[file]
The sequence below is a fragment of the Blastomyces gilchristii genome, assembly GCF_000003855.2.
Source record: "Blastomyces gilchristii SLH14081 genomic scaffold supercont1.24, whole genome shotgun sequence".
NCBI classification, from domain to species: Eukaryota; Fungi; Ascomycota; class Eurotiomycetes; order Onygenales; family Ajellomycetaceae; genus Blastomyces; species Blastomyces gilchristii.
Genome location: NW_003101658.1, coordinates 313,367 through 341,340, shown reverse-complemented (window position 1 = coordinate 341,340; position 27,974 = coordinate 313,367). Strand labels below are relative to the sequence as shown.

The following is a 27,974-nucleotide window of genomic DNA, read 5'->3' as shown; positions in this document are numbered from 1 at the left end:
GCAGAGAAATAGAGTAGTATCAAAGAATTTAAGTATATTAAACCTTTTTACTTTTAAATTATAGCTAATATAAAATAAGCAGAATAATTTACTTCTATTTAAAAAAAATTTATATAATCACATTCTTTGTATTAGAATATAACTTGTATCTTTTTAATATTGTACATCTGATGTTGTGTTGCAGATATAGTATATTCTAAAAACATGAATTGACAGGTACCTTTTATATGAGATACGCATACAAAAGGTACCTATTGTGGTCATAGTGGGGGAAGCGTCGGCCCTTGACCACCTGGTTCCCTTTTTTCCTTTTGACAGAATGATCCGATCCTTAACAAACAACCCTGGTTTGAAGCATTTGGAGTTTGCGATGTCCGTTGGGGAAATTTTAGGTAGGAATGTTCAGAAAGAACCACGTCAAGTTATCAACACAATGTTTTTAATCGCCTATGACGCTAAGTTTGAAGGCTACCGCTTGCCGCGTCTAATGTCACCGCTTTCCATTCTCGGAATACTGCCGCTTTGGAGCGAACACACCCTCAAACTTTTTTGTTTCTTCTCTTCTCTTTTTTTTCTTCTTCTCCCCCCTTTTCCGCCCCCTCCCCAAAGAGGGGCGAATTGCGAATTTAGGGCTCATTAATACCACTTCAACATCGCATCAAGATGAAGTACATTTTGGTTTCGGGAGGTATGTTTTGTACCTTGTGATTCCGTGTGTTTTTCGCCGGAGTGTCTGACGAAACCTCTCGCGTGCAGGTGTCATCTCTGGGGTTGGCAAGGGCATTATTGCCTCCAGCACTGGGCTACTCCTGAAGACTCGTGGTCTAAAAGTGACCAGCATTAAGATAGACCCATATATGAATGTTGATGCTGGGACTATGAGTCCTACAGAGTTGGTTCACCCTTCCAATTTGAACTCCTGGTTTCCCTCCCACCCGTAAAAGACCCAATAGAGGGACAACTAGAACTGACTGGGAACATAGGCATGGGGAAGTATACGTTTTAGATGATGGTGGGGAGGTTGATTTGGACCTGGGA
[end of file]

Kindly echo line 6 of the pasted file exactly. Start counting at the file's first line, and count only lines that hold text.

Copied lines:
GCAGAGAAATAGAGTAGTATCAAAGAATTTAAGTATATTAAACCTTTTTACTTTTAAATTATAGCTAATATAAAATAAGCAGAATAATTTACTTCTATTTAAAAAAAATTTATATAATCACATTCTTTGTATTAGAATATAACTTGTATCTTTTTAATATTGTACATCTGATGTTGTGTTGCAGATATAGTATATTCTAAAAACATGAATTGACAGGTACCTTTTATATGAGATACGCATACAAAAGGTACCTATTGTGGTCATAGTGGGGGAAGCGTCGGCCCTTGACCACCTGGTTCCCTTTTTTCCTTTTGACAGAATGATCCGATCCTTAACAAACAACCCTGGTTTGAAGCATTTGGAGTTTGCGATGTCCGTTGGGGAAATTTTAGGTAGGAATGTTCAGAAAGAACCACGTCAAGTTATCAACACAATGTTTTTAATCGCCTATGACGCTAAGTTTGAAGGCTACCGCTTGCCGCGTCTAATGTCACCGCTTTCCATTCTCGGAATACTGCCGCTTTGGAGCGAACACACCCTCAAACTTTTTTGTTTCTTCTCTTCTCTTTTTTTTCTTCTTCTCCCCCCTTTTCCGCCCCCTCCCCAAAGAGGGGCGAATTGCGAATTTAGGGCTCATTAATACCACTTCAACATCGCATCAAGATGAAGTACATTTTGGTTTCGGGAGGTATGTTTTGTACCTTGTGATTCCGTGTGTTTTTCGCCGGAGTGTCTGACGAAACCTCTCGCGTGCAGGTGTCATCTCTGGGGTTGGCAAGGGCATTATTGCCTCCAGCACTGGGCTACTCCTGAAGACTCGTGGTCTAAAAGTGACCAGCATTAAGATAGACCCATATATGAATGTTGATGCTGGGACTATGAGTCCTACAGAGTTGGTTCACCCTTCCAATTTGAACTCCTGGTTTCCCTCCCACCCGTAAAAGACCCAATAGAGGGACAACTAGAACTGACTGGGAACATAGGCATGGGGAAGTATACGTTTTAGATGATGGTGGGGAGGTTGATTTGGACCTGGGA